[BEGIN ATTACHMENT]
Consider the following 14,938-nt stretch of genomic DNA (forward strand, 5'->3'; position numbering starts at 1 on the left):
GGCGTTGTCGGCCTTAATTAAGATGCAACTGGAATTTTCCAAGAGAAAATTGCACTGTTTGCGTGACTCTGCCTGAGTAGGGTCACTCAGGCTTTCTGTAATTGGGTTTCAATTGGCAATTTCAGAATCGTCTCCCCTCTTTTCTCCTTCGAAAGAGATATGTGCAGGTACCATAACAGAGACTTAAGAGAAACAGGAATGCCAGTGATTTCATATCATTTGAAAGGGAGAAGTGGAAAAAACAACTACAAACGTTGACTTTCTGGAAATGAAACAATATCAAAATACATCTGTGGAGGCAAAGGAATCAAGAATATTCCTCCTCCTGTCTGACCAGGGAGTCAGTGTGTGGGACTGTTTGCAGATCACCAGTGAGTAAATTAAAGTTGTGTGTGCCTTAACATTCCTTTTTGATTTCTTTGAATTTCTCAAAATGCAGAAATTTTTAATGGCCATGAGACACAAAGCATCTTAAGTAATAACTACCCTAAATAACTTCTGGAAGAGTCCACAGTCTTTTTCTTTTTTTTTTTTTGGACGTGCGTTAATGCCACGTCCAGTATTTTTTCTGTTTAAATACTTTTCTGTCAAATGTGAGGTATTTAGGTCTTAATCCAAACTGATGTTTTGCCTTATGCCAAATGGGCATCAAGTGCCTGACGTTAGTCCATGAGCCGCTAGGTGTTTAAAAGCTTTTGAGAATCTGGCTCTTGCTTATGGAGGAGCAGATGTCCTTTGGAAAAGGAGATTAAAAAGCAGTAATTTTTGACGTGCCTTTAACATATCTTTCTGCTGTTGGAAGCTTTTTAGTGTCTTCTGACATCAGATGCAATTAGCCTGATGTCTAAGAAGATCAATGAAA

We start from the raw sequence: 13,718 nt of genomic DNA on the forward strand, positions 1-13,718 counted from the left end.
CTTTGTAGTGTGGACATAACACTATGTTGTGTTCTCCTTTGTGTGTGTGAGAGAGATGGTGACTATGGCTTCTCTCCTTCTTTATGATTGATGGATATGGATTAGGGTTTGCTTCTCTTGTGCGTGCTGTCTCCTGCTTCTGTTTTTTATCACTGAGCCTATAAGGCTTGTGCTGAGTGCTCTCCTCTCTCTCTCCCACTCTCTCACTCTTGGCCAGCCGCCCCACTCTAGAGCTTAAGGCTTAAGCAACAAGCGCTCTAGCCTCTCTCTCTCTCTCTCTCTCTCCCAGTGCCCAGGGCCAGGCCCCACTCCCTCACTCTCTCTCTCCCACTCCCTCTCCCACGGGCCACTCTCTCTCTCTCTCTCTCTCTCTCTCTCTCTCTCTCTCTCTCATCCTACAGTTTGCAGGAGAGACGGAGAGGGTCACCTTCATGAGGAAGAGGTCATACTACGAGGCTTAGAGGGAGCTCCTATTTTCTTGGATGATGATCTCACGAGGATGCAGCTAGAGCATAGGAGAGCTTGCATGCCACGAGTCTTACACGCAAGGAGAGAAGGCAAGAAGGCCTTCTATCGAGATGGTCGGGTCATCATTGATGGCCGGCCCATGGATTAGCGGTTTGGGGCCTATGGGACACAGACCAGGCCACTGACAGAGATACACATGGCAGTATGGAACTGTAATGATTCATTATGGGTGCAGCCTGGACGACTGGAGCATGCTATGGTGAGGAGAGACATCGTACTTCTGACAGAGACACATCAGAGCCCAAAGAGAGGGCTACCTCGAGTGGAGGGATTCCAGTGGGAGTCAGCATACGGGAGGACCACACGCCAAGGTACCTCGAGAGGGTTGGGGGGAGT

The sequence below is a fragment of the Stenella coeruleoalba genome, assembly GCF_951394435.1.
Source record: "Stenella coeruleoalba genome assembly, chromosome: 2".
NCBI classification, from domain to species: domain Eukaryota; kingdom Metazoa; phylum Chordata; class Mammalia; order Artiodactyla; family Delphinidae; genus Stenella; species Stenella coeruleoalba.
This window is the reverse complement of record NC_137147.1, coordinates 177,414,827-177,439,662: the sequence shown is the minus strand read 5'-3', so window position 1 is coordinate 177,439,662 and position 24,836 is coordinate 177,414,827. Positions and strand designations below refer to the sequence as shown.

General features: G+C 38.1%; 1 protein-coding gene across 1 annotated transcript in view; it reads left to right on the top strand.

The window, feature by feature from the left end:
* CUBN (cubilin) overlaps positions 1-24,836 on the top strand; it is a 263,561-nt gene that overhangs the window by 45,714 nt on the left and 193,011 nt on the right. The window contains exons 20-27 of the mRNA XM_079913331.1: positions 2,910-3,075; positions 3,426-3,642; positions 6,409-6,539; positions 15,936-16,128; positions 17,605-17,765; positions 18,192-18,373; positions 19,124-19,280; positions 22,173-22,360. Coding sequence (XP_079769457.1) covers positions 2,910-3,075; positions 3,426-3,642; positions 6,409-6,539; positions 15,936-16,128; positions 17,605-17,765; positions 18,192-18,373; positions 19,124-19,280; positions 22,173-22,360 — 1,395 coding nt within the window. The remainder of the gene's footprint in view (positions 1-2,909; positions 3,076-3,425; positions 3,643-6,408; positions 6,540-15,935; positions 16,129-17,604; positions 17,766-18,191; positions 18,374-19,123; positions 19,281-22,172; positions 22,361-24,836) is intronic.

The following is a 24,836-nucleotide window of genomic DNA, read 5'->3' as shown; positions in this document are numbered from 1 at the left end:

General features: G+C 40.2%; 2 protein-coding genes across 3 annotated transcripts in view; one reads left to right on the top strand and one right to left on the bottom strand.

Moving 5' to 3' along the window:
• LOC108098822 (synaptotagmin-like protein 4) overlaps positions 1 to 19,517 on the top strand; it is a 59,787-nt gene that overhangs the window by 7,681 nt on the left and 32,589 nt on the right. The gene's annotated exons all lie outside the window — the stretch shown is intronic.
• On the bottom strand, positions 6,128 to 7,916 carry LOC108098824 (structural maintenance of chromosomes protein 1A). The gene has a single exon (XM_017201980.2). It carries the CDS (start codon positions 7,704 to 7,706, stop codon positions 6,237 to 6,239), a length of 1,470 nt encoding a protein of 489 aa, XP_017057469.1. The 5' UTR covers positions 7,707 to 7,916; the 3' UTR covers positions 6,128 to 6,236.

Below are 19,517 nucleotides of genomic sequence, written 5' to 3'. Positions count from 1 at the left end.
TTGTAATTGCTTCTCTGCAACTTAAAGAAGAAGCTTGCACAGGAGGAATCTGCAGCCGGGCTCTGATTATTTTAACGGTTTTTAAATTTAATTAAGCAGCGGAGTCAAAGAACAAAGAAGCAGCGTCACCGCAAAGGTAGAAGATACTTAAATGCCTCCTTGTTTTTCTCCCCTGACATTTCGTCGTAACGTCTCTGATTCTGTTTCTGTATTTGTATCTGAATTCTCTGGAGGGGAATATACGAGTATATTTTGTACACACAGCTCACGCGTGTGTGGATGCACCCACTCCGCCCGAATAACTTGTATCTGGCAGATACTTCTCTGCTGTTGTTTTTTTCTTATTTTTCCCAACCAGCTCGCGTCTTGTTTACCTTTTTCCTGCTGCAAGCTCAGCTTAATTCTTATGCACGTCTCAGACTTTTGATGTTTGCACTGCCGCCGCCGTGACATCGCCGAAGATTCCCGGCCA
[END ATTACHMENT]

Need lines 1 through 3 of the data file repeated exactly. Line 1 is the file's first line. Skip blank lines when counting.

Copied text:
Consider the following 14,938-nt stretch of genomic DNA (forward strand, 5'->3'; position numbering starts at 1 on the left):
GGCGTTGTCGGCCTTAATTAAGATGCAACTGGAATTTTCCAAGAGAAAATTGCACTGTTTGCGTGACTCTGCCTGAGTAGGGTCACTCAGGCTTTCTGTAATTGGGTTTCAATTGGCAATTTCAGAATCGTCTCCCCTCTTTTCTCCTTCGAAAGAGATATGTGCAGGTACCATAACAGAGACTTAAGAGAAACAGGAATGCCAGTGATTTCATATCATTTGAAAGGGAGAAGTGGAAAAAACAACTACAAACGTTGACTTTCTGGAAATGAAACAATATCAAAATACATCTGTGGAGGCAAAGGAATCAAGAATATTCCTCCTCCTGTCTGACCAGGGAGTCAGTGTGTGGGACTGTTTGCAGATCACCAGTGAGTAAATTAAAGTTGTGTGTGCCTTAACATTCCTTTTTGATTTCTTTGAATTTCTCAAAATGCAGAAATTTTTAATGGCCATGAGACACAAAGCATCTTAAGTAATAACTACCCTAAATAACTTCTGGAAGAGTCCACAGTCTTTTTCTTTTTTTTTTTTTGGACGTGCGTTAATGCCACGTCCAGTATTTTTTCTGTTTAAATACTTTTCTGTCAAATGTGAGGTATTTAGGTCTTAATCCAAACTGATGTTTTGCCTTATGCCAAATGGGCATCAAGTGCCTGACGTTAGTCCATGAGCCGCTAGGTGTTTAAAAGCTTTTGAGAATCTGGCTCTTGCTTATGGAGGAGCAGATGTCCTTTGGAAAAGGAGATTAAAAAGCAGTAATTTTTGACGTGCCTTTAACATATCTTTCTGCTGTTGGAAGCTTTTTAGTGTCTTCTGACATCAGATGCAATTAGCCTGATGTCTAAGAAGATCAATGAAA

We start from the raw sequence: 13,718 nt of genomic DNA on the forward strand, positions 1-13,718 counted from the left end.